Better User and Developer Experiences – From Windows Forms to WPF with MVVM: Part 4, Data Binding

Now that I’ve demonstrated how WPF can be written in the same manner, using the same methods as prior windowing frameworks, it’s time to explain why this is a bad idea.  To do this effectively, I’m going to discuss a few things that WPF introduces, and explain how they should change the way all of us approach building user interfaces.  One thing I do want to mention – this series is not meant to be a full tutorial on WPF, rather an explanation of how to use features in WPF effectively.

The first new concept in WPF I’ll introduce is the new, more powerful, more flexible model for Data Binding.

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Better User and Developer Experiences – From Windows Forms to WPF with MVVM: Part 3, Our Application in WPF

One common misconception I see when people start off with WPF is that they feel that it’s unapproachable, too complicated, and too unwieldy.  There some fundamental shifts that every developer must deal with when the first switch to WPF, but they are actually fairly minor.  You can program against the Windows Presentation Foundation API using the same basic techniques that you used in Windows Forms.

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Better User and Developer Experiences – From Windows Forms to WPF with MVVM: Part 2, Our Application in Windows Forms

In order to fully understand how and why to migrate from Windows Forms to WPF, and from WPF to WPF using MVVM, we need to understand Windows Forms.

When Microsoft first developed and released .NET, they provided a very clean, simple API for creating Windows applications based upon existing technologies: Windows Forms.  The Windows Forms programming model is an event based programming model.  This matches very well with prior Microsoft technologies, such as ATL and MFC, since the core of Windows Forms wraps around controls defined in the Windows API.

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Better User and Developer Experiences – From Windows Forms to WPF with MVVM: Part 1, The Model

Before we can make a user interface for a program, we need to know what the program is going to do.  Hopefully, we have some logic we’re going to be exposing to our users.  Underneath all of the beautiful user interfaces we build there is something that we’re trying to accomplish, some data we’re editing or information we’re conveying.  Before we can discuss how to make an effective user experience, we need to define the core information with which we are working.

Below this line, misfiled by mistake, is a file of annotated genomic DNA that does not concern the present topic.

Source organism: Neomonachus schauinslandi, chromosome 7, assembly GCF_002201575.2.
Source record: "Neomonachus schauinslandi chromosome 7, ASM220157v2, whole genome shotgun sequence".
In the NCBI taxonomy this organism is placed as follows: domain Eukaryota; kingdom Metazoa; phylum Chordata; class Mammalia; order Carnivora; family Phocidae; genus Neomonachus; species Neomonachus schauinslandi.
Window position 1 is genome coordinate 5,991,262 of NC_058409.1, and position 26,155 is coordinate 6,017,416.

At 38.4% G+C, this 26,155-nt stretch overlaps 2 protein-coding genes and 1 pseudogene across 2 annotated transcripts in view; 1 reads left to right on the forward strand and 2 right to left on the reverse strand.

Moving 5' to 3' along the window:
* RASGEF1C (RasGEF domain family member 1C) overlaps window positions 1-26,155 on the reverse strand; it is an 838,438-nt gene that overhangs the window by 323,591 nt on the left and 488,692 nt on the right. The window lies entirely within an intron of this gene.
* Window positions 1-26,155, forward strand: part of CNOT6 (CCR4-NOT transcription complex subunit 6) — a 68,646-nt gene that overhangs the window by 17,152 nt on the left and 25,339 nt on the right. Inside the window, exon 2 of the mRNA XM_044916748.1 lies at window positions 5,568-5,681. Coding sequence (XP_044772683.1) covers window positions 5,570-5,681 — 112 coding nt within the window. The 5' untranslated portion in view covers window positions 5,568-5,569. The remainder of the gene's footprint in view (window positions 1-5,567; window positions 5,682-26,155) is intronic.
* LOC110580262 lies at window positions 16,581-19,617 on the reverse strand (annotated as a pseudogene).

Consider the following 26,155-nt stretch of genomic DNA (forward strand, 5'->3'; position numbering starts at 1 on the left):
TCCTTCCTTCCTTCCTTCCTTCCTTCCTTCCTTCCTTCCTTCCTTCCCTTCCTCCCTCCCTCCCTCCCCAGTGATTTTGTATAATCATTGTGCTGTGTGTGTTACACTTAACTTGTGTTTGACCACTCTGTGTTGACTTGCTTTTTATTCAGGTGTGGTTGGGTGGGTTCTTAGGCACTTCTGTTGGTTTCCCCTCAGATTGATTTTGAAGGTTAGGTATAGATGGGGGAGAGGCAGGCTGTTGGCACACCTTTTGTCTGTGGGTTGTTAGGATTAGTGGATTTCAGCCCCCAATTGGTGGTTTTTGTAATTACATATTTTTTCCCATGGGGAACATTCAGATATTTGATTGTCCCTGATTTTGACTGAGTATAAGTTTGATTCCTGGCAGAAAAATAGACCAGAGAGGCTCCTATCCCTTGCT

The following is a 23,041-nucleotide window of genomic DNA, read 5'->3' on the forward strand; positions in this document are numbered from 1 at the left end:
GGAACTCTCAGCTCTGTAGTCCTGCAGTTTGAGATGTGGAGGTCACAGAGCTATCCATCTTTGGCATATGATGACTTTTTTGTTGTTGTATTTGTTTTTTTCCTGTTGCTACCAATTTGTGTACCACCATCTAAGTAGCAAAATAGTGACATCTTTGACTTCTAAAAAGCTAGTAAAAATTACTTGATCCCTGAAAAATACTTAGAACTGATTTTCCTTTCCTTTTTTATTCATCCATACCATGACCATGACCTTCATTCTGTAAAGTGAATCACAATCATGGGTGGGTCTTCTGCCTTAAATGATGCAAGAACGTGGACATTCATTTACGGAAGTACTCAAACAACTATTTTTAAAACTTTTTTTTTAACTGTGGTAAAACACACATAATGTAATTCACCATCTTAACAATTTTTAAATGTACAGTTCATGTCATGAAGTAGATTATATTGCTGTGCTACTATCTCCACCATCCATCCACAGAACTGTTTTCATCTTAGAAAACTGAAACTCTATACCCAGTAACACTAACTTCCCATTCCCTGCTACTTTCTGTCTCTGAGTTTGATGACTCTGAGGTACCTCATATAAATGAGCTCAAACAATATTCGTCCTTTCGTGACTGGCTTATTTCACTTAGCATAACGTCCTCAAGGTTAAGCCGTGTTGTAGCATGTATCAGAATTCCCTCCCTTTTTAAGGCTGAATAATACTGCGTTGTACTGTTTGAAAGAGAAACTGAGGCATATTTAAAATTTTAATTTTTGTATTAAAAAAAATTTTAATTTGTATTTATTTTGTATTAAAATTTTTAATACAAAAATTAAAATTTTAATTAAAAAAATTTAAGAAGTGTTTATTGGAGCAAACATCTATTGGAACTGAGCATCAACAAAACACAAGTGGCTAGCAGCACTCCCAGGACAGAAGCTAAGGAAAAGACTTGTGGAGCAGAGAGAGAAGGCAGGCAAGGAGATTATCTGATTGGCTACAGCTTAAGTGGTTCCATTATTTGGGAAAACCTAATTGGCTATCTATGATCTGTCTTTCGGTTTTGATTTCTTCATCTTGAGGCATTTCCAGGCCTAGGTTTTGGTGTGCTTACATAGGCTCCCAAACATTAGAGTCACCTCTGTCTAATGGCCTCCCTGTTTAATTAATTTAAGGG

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Better User and Developer Experiences – From Windows Forms to WPF with MVVM: Introduction

I frequently talk to people trying to decide, for a new project, between Windows Forms and Windows Presentation Foundation.  After spending time with WPF, I feel there is no reason to choose Windows Forms for new development.  WPF, when used correctly, is far superior, both in terms of user experience, but also developer productivity.

I feel that the confusion around choosing WPF really stems from a lack of understanding about WPF.  Even people on my own team have been overwhelmed trying to understand how the different pieces of WPF fit together, and how to apply the new concepts introduced with WPF effectively.  In order to address this, I’m going to break this down into a few simple pieces, and show the migration in terms of thought required to transition from being a good Windows Forms developer to an effective WPF developer.

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Synchronizing .NET 4 Tasks with the UI Thread

While attending the Patterns of Parallel Programming Workshop at PDC, I picked up a very interesting tidbit from Stephen Toub’s talk: the new Task pattern in .NET 4 has built-in support for synchronization with the UI thread.  This makes writing parallel applications that interact with the user interface easier than ever before.

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Thread specific data becomes easier in .NET 4.0 via ThreadLocal<T>

Occasionally, when dealing with multithreaded code, there are uses for data that is kept in a manner that is unique to the currently running thread.  This is accomplished via using Thread-local storage.  Typically, in .NET 3.5, this was handled via the [ThreadStatic] attribute, however, this puts certain restrictions on usage.  The main problem with ThreadStatic is that it is exactly that – static data stored per thread.  This can be problematic, especially if you’re using ThreadPool threads, as the data is never released cleanly. 

Currently, if you want to use data kept at a local scope with a copy per thread, the solution is to use a LocalDataStoreSlot to manage your threaded data.  This works, but is not very developer-friendly.  It is not type-safe; all data is stored as a System.Object.  It is clunky at best to use, especially if you want to free, as you have to use and track strings with named data slots in order to release the memory.  Version 4 of the .NET Framework fixes all of these issues by introducing ThreadLocal<T>.

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Unusual uses of ExpandoObject in C# 4

One of the new features in C# 4 is the use of the dynamic keyword, allowing types to be defined with no regard to static type checking.  Although many of the use cases for this revolve around interoperability, especially with dynamic languages and COM, there are types in the framework designed to make this available for use internally in C# programs as well.  The simplest dynamic implementation in .NET 4 is System.Dynamic.ExpandoObject.

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